I love traveling with my daughter. She’s at an age where she understands that the pain of the drive, the airport, and the lines is more than worth the adventure at the other end. That said, I remember preparing for infant trips with a pit in my stomach.
She took her first flight when she was a few days shy of six months old. My husband’s dear aunt was supposed to come visit us, but instead of flying she was doing another round of chemo. Her cancer was back, but I desperately wanted her to meet her grand-niece. “No problem,” I said, “We’ll come to you.” Brave words, but the idea of flying with an infant was terrifying. On the plane there is so much stuff to bring and so little control over her. Who hasn’t wanted to rip their ears off because of an infant screaming during an entire plane ride? Did I want to be that mom with that kid? While I knew most problems could be solved by baring my breast and feeding her I was not confident nursing in public, so I came up with a backup plan.
My brother-in-law was traveling with us. Rather than sit with our family, I asked if he would sit in the row in front of us. Then I made my request. “If she starts screaming, will you please stand up and start berating me? Loudly?” He looked at me with surprise and I justified, “See, I can’t handle some stranger going off on me, but if you preempt it and just start telling me to ‘shut your damn kid up’ and that I’m ‘a terrible mother’ you might circumvent others yelling at me.”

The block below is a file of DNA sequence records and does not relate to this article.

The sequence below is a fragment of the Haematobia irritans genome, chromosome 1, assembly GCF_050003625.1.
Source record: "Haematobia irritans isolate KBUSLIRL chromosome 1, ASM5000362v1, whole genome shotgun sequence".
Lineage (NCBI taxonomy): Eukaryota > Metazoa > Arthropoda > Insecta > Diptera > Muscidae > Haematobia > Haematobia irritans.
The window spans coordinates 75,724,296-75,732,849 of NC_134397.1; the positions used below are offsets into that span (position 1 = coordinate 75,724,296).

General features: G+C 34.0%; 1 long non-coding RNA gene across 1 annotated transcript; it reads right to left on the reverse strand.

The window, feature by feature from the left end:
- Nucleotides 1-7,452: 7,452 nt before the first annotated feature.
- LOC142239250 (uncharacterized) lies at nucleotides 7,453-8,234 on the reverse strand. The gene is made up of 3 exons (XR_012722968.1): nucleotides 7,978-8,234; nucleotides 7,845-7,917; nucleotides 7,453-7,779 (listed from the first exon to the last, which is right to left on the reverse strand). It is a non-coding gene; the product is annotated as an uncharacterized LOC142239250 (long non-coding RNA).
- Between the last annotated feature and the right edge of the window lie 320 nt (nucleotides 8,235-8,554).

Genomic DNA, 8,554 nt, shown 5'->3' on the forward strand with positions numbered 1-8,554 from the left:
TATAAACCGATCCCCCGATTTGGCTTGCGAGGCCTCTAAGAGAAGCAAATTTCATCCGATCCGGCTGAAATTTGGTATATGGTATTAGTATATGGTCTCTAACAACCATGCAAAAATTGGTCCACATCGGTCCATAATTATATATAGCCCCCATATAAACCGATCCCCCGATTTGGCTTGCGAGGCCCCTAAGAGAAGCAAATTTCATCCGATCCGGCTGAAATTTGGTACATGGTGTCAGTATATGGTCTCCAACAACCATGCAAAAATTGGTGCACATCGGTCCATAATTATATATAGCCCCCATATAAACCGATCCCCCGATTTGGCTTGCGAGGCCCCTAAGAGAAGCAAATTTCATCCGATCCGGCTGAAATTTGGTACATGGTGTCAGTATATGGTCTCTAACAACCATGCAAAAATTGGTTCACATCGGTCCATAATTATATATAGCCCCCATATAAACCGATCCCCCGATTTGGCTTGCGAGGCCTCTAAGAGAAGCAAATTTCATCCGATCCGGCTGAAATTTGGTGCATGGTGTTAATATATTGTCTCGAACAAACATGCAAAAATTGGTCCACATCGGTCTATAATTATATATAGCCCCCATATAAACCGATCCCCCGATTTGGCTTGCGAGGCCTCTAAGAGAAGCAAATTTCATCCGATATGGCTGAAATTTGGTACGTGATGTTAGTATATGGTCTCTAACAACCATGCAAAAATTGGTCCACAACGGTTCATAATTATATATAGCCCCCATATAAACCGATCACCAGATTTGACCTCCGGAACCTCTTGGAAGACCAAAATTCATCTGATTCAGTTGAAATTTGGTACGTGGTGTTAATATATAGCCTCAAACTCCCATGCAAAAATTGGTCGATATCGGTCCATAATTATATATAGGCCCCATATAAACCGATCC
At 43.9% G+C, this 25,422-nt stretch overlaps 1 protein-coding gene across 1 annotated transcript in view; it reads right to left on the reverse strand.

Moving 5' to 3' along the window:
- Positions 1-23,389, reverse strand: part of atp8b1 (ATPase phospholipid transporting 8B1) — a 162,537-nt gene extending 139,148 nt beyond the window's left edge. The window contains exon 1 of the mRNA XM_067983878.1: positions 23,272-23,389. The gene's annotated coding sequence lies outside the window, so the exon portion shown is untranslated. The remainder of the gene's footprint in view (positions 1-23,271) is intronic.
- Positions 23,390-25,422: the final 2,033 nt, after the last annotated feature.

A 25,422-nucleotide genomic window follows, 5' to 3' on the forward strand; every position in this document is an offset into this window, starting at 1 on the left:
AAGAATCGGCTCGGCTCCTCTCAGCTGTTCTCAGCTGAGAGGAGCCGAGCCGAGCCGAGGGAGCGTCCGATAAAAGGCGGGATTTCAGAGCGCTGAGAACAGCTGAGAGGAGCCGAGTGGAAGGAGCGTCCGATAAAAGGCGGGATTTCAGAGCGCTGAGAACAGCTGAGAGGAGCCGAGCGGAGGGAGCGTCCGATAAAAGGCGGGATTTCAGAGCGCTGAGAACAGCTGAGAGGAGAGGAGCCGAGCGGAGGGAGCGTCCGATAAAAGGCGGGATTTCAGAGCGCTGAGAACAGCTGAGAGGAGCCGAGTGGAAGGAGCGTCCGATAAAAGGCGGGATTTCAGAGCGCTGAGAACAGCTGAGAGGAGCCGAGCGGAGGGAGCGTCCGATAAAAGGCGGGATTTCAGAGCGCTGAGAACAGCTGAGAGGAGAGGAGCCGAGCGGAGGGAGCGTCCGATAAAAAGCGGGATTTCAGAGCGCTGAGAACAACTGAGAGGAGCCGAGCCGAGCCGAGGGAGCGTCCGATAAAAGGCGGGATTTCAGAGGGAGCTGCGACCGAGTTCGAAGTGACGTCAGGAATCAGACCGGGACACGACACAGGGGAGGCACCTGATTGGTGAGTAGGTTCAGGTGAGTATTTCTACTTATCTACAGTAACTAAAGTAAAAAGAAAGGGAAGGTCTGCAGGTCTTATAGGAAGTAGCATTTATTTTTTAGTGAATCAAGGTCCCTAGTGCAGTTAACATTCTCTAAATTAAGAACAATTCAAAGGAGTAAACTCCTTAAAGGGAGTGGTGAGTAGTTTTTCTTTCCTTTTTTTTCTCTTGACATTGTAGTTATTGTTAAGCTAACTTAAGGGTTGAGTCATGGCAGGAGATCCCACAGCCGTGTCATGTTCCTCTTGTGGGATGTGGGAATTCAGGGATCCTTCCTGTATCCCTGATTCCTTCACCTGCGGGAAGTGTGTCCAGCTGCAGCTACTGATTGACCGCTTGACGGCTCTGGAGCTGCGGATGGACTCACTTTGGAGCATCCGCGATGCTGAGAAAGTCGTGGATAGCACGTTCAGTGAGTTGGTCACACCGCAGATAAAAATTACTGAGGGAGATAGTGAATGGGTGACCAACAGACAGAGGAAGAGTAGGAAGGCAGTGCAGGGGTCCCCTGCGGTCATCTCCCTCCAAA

All of my in-laws think I’m crazy, and I did nothing to change my brother-in-law’s mind that day, but he agreed. I boarded the plane confident that the worst I would have to endure was a baby crying and my brother-in-law acting like a maniac. I could handle that. I was armed with bottles, pacifier, diapers, changes of clothes, toys, and digital devices to keep her happy, but if those didn’t work I was also armed with a plan to keep the meanies away. As usual, when you’ve planned every contingency, the flight was easy. My daughter fell asleep drinking her bottle as we took off and woke up as we were landing.
When traveling with an infant, figure out what scares you the most, and make a plan to deal with that. Puke? Pack two changes of clothes. Poop? Do the same. Germs? Bring a bag full of 3 oz bottles of hand sanitizer. Mean people? Bring your own meaner person. Travel with an infant is a total wildcard, so do what you can to address your own fears. If you are calm, you’ll be able to better deal with whatever surprises come your way.
The first in a series of Kiddo Travel Hacks where I share my best advice for not just surviving, but enjoying travels with kids.